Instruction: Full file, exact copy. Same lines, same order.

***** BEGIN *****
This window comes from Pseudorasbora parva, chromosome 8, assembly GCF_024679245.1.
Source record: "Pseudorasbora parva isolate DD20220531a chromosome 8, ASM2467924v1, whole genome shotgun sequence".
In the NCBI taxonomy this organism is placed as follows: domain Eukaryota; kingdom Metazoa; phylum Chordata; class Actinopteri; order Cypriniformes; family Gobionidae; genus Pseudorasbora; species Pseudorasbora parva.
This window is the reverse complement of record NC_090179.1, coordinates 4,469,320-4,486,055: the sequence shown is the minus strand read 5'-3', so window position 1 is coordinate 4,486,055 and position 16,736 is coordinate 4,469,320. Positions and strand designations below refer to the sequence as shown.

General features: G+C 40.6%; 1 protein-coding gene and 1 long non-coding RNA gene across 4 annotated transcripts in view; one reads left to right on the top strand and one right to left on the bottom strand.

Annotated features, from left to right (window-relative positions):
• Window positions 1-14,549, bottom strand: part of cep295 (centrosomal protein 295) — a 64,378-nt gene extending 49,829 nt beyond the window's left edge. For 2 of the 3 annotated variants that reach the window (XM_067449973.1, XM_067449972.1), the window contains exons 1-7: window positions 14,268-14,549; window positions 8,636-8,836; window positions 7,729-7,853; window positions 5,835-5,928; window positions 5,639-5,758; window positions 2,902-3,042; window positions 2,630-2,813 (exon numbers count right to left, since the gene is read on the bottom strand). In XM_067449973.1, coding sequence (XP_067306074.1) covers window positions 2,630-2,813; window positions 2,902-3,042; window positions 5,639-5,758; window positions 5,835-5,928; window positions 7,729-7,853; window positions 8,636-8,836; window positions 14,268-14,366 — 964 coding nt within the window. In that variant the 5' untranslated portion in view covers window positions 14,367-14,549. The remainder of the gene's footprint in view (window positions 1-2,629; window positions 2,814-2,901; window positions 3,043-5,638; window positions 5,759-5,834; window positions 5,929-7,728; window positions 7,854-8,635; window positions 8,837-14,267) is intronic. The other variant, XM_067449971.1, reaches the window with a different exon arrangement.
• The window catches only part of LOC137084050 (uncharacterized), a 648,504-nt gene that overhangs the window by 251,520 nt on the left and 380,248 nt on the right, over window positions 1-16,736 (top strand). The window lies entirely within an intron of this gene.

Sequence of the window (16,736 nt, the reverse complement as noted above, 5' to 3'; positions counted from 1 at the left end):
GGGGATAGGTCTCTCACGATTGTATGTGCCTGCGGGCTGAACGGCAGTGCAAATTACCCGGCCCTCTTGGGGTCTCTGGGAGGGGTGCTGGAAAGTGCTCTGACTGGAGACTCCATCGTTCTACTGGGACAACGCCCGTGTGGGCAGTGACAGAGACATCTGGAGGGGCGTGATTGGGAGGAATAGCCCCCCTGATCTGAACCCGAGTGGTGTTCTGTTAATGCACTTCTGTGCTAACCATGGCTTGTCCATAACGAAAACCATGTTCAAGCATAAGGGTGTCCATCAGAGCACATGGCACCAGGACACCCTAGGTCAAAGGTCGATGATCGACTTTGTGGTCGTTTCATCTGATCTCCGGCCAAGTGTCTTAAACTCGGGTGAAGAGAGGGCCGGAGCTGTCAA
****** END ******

This window comes from Pseudorasbora parva, chromosome 8, assembly GCF_024679245.1.
Source record: "Pseudorasbora parva isolate DD20220531a chromosome 8, ASM2467924v1, whole genome shotgun sequence".
In the NCBI taxonomy this organism is placed as follows: domain Eukaryota; kingdom Metazoa; phylum Chordata; class Actinopteri; order Cypriniformes; family Gobionidae; genus Pseudorasbora; species Pseudorasbora parva.
This window is the reverse complement of record NC_090179.1, coordinates 4,469,320-4,486,055: the sequence shown is the minus strand read 5'-3', so window position 1 is coordinate 4,486,055 and position 16,736 is coordinate 4,469,320. Positions and strand designations below refer to the sequence as shown.

General features: G+C 40.6%; 1 protein-coding gene and 1 long non-coding RNA gene across 4 annotated transcripts in view; one reads left to right on the top strand and one right to left on the bottom strand.

Annotated features, from left to right (window-relative positions):
• Window positions 1-14,549, bottom strand: part of cep295 (centrosomal protein 295) — a 64,378-nt gene extending 49,829 nt beyond the window's left edge. For 2 of the 3 annotated variants that reach the window (XM_067449973.1, XM_067449972.1), the window contains exons 1-7: window positions 14,268-14,549; window positions 8,636-8,836; window positions 7,729-7,853; window positions 5,835-5,928; window positions 5,639-5,758; window positions 2,902-3,042; window positions 2,630-2,813 (exon numbers count right to left, since the gene is read on the bottom strand). In XM_067449973.1, coding sequence (XP_067306074.1) covers window positions 2,630-2,813; window positions 2,902-3,042; window positions 5,639-5,758; window positions 5,835-5,928; window positions 7,729-7,853; window positions 8,636-8,836; window positions 14,268-14,366 — 964 coding nt within the window. In that variant the 5' untranslated portion in view covers window positions 14,367-14,549. The remainder of the gene's footprint in view (window positions 1-2,629; window positions 2,814-2,901; window positions 3,043-5,638; window positions 5,759-5,834; window positions 5,929-7,728; window positions 7,854-8,635; window positions 8,837-14,267) is intronic. The other variant, XM_067449971.1, reaches the window with a different exon arrangement.
• The window catches only part of LOC137084050 (uncharacterized), a 648,504-nt gene that overhangs the window by 251,520 nt on the left and 380,248 nt on the right, over window positions 1-16,736 (top strand). The window lies entirely within an intron of this gene.

Sequence of the window (16,736 nt, the reverse complement as noted above, 5' to 3'; positions counted from 1 at the left end):
GGGGATAGGTCTCTCACGATTGTATGTGCCTGCGGGCTGAACGGCAGTGCAAATTACCCGGCCCTCTTGGGGTCTCTGGGAGGGGTGCTGGAAAGTGCTCTGACTGGAGACTCCATCGTTCTACTGGGACAACGCCCGTGTGGGCAGTGACAGAGACATCTGGAGGGGCGTGATTGGGAGGAATAGCCCCCCTGATCTGAACCCGAGTGGTGTTCTGTTAATGCACTTCTGTGCTAACCATGGCTTGTCCATAACGAAAACCATGTTCAAGCATAAGGGTGTCCATCAGAGCACATGGCACCAGGACACCCTAGGTCAAAGGTCGATGATCGACTTTGTGGTCGTTTCATCTGATCTCCGGCCAAGTGTCTTAAACTCGGGTGAAGAGAGGGCCGGAGCTGTCAA